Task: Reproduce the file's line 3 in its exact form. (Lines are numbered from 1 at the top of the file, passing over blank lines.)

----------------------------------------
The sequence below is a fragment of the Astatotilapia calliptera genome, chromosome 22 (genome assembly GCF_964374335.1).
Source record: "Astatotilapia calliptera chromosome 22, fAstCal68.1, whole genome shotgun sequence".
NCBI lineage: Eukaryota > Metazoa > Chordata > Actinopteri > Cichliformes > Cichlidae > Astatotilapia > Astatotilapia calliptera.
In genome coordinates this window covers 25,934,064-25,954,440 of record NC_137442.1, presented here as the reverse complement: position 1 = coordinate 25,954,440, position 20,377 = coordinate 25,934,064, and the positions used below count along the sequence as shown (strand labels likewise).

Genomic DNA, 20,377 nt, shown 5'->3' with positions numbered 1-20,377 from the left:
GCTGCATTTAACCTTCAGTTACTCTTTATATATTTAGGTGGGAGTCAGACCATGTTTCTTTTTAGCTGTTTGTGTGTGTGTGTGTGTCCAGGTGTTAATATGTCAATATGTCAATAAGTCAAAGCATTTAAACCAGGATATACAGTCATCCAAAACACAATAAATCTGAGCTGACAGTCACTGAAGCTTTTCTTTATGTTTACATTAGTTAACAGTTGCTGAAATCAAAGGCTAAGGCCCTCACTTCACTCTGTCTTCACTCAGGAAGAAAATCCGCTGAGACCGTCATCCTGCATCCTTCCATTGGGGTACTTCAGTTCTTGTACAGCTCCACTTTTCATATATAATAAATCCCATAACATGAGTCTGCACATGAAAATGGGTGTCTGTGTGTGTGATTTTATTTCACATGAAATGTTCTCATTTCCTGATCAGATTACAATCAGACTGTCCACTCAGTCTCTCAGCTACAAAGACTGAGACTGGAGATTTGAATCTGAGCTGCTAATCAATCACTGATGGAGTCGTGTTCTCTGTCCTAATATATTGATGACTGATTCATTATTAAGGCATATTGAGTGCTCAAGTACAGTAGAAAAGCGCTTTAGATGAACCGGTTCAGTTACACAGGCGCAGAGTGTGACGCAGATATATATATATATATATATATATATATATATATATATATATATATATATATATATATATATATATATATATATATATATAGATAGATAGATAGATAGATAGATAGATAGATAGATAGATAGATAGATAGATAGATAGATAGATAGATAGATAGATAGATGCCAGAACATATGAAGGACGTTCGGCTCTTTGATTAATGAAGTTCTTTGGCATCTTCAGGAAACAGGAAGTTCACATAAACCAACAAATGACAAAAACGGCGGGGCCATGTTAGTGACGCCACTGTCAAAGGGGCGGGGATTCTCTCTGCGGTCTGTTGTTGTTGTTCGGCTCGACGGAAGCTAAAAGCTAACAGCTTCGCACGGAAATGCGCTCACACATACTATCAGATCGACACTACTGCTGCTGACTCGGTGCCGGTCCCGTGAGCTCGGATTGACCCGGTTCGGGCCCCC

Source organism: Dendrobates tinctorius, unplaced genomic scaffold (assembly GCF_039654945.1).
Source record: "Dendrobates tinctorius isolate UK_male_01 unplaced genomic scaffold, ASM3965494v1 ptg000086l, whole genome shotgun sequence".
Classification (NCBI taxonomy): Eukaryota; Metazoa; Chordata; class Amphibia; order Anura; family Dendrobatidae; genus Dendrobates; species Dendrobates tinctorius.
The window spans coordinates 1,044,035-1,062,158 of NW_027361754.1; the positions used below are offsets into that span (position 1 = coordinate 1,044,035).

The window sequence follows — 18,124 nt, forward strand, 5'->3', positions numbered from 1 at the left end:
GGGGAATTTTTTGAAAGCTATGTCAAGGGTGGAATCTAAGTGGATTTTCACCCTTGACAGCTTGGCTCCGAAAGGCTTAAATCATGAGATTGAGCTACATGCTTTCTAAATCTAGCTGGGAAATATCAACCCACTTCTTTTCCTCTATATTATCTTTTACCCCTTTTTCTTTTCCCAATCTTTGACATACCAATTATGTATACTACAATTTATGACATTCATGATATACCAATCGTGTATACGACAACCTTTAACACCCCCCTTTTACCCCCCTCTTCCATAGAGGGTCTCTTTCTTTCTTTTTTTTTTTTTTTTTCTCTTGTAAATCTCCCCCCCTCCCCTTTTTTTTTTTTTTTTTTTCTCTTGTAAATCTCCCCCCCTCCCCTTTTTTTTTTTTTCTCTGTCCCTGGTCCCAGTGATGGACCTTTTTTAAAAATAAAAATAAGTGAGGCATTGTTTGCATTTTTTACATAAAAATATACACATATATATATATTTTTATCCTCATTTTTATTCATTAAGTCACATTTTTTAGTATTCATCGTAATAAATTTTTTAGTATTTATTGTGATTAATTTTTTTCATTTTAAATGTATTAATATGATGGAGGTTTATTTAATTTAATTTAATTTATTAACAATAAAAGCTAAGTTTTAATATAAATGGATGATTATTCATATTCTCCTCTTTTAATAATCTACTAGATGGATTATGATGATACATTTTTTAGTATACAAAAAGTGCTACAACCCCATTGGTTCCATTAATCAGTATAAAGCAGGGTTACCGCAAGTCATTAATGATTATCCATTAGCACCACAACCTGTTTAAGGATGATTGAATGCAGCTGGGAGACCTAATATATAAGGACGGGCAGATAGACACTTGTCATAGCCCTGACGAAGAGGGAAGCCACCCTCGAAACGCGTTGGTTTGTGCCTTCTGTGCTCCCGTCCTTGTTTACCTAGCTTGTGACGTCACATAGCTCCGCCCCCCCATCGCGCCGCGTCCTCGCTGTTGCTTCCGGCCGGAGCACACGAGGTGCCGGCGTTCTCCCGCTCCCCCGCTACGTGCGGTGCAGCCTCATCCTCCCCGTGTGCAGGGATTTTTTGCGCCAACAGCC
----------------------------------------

NCBI lineage: Eukaryota > Metazoa > Chordata > Actinopteri > Cichliformes > Cichlidae > Astatotilapia > Astatotilapia calliptera.